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Berlin orchestra brilliant


Berlin Radio Symphony Orchestra, Riccardo Chailly, conductor, Shlomo Mintz, soloist; Symphony Hall March 15.

Berlin Radio Symphony Orchestra, Riccardo Chailly, conductor, Shlomo Mintz, soloist; Symphony Hall March 15; Boston Symphony Orchestra, Maurizio Pollini, conductor and soloist, Symphony Hall, March 16.

Last Friday Shlomo Mintz and the Berlin Radio Symphony Orchestra took the town by storm..

The orchestra launched into Beethoven's Violin Concerto with a precision rarely heard in Boston. Moments of power were effortlessly reached; strings were super-smooth, while tingling with excitement. And when Mintz played, the accompaniment was subtle and supportive.

Mintz was utterly caught in the music, his tone sweet and shining, technique impeccable, feeling profound. The cadenza to the Allegro ma non troppo was stunning: Mintz, with supreme versatility, cast the themes of the movement into every conceivable light.

The Berlin Orchestra develops textures of great richness, a characteristic of many famous German orchestras. Perhaps this explains its ability to bring out the brute sensuousness of Strauss and Wagner in a way others find hard to emulate. If it is done messily, it can make the performance heavy-handed.

The Berliners showed such discipline, though, that the Larghetto to the Beethoven concerto had both a richness of substance and clarity of form. Mintz' very personal approach to the movement added a sense of deep personal involvement, both with orchestra and audience.

The concluding Rondo (allegro) had both a playful quality -- Mintz' violin dancing delightfully -- and an intensity that left the listener in a state of reflection as well as joyful elation.

Brahms' Symphony No. 1 in C minor, op. 68, was done with like style: One was struck with the seemingly endless reserves of string power; and by the sensitivity of solo wind playing, virtuosic of itself, but firmly bound in with the orchestral whole. One could only admire the graceful sheen on the strings in the Andante sostenuto. Despite some slightly fast passages towards the beginning of the fourth movement, the warmth of sentiment coupled with completeness of control, gave the finale a grandeur to be remembered for many a concert season.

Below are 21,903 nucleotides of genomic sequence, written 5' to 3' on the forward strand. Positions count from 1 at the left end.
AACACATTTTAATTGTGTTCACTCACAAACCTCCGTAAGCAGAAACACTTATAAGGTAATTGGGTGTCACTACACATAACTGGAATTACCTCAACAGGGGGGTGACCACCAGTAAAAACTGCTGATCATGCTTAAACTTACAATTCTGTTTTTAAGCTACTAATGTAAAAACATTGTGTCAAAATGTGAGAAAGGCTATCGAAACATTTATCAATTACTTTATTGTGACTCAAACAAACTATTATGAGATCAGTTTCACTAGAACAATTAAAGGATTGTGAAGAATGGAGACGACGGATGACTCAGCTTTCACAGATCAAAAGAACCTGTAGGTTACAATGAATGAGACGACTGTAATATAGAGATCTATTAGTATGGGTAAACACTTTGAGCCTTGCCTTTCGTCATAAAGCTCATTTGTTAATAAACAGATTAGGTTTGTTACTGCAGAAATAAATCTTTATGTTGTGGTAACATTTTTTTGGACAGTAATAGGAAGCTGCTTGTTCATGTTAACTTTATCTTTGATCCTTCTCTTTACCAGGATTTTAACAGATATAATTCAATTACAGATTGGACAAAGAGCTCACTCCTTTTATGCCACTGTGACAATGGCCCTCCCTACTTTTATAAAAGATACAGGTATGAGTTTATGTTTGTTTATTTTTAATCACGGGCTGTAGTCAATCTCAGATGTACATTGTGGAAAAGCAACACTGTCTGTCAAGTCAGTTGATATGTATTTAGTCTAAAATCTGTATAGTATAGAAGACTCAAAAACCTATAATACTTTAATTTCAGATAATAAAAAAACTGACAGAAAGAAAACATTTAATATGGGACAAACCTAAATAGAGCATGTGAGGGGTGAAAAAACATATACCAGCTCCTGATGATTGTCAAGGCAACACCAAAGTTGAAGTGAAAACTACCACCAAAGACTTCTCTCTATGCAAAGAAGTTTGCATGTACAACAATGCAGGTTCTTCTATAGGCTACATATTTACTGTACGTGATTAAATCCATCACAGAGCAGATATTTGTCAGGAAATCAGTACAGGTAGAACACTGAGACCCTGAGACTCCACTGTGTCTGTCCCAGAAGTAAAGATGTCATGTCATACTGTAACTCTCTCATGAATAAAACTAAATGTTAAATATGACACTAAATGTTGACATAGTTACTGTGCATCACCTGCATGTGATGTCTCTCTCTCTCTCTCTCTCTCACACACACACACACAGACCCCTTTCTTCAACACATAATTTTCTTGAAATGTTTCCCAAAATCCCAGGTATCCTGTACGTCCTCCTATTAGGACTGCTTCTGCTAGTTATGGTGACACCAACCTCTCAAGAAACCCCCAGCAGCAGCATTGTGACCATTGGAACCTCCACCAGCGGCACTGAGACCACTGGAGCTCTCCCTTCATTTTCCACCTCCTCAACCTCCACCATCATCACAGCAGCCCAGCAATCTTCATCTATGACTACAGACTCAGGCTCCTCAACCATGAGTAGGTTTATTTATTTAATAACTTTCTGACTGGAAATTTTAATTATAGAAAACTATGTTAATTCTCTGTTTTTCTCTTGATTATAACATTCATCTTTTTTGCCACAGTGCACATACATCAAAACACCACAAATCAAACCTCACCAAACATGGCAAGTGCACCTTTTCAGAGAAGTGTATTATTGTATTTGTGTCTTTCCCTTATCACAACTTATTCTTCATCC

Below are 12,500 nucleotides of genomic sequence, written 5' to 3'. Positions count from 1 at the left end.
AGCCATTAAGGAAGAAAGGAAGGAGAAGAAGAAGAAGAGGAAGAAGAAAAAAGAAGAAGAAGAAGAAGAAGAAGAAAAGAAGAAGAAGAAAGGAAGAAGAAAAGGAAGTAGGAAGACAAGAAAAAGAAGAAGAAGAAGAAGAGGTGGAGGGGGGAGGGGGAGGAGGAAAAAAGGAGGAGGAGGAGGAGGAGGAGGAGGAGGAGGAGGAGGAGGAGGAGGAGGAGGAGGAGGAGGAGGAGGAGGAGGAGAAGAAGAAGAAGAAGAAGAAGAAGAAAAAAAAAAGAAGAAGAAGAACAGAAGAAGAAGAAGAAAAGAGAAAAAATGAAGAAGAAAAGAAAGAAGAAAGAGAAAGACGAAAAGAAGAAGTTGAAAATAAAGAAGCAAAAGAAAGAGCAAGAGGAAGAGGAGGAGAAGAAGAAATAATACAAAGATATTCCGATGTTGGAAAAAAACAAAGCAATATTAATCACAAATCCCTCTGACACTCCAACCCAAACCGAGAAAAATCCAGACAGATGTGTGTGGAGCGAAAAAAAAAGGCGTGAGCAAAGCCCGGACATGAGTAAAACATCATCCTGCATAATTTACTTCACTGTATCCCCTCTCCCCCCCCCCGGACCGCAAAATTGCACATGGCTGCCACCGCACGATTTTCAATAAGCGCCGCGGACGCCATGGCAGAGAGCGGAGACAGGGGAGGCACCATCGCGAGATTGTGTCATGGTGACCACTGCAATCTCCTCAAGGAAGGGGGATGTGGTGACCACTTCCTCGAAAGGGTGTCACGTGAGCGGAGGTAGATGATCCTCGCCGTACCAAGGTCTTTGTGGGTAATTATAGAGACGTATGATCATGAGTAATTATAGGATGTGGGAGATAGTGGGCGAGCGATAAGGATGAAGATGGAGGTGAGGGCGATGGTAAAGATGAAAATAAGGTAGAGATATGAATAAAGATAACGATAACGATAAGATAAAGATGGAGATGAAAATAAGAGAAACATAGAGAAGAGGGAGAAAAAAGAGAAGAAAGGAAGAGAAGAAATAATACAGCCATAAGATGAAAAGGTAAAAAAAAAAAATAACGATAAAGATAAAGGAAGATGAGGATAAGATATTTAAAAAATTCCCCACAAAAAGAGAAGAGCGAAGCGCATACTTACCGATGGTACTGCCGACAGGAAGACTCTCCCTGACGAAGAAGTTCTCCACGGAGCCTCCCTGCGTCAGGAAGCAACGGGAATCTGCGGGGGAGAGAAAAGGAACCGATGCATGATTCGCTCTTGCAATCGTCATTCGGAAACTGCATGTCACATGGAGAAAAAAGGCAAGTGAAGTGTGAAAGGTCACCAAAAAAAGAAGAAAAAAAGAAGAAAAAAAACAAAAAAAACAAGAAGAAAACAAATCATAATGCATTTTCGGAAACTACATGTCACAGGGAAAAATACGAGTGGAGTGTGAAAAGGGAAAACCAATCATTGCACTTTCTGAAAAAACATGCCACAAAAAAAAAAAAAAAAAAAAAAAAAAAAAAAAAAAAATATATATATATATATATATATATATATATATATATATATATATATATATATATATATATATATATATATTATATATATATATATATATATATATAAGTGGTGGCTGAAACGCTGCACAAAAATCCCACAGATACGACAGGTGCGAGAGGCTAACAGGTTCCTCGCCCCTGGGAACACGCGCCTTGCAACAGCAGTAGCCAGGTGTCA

The Boston Symphony Orchestra, the next night, paled by comparison to the Berliners. The all-Mozart concert started with the Piano Concerto No. 12, Maurizio Pollini conducting and playing solo at the same time. We have here a work with some of the simplest of melodies to mock at the player incapable of reaching into their elusive depths.

The strings lacked a sharpness of definition which continually made them sound confused and their approach to Mozart tired and superficial. Pollini, in contrast, played with a wonderful lightness of touch. For a few moments of the Andante, his ethereal but probing pace inspired empathy from the strings, and we saw the complex face of Mozart illuminated. The light faded, though, and shallowness returned for the end of the movement, and a sluggish and muddled Allegretto.

The Orchestra reached the low-point of the evening in the Symphony No. 34. Playing was uneven and poorly timed. The Andante di molto was insipid, the Menuett; Trio charmless, the Allegro vivace mechanical.

Mozart must be more than a collection of notes, and spirit, if present, may transcend inadequacies of technique. But not only was orchestral playing sloppy; it was lacking in soul.

Happily, the orchestra was more relaxed for the final piece, the Piano Concerto No. 17. Pollini developed the tensions of the Allegro skillfully, and we heard the best orchestral balance of the evening; there was some lovely playing on winds and soloist and orchestra were effective in emotionally complemented each other.

The Andante got off to a slippery start, but Pollini drew his piano into introspection and strings settled down to provide reflective support for the soloist.

There was, at last, some sparkle to orchestral playing for the stylish opening of the Allegro-Presto; and Pollini's playing was as fluent as ever. But strings lost coordination again towards the end, making for a disappointing conclusion to what appeared to be an ill-rehearsed concert.

Jonathan Richmond->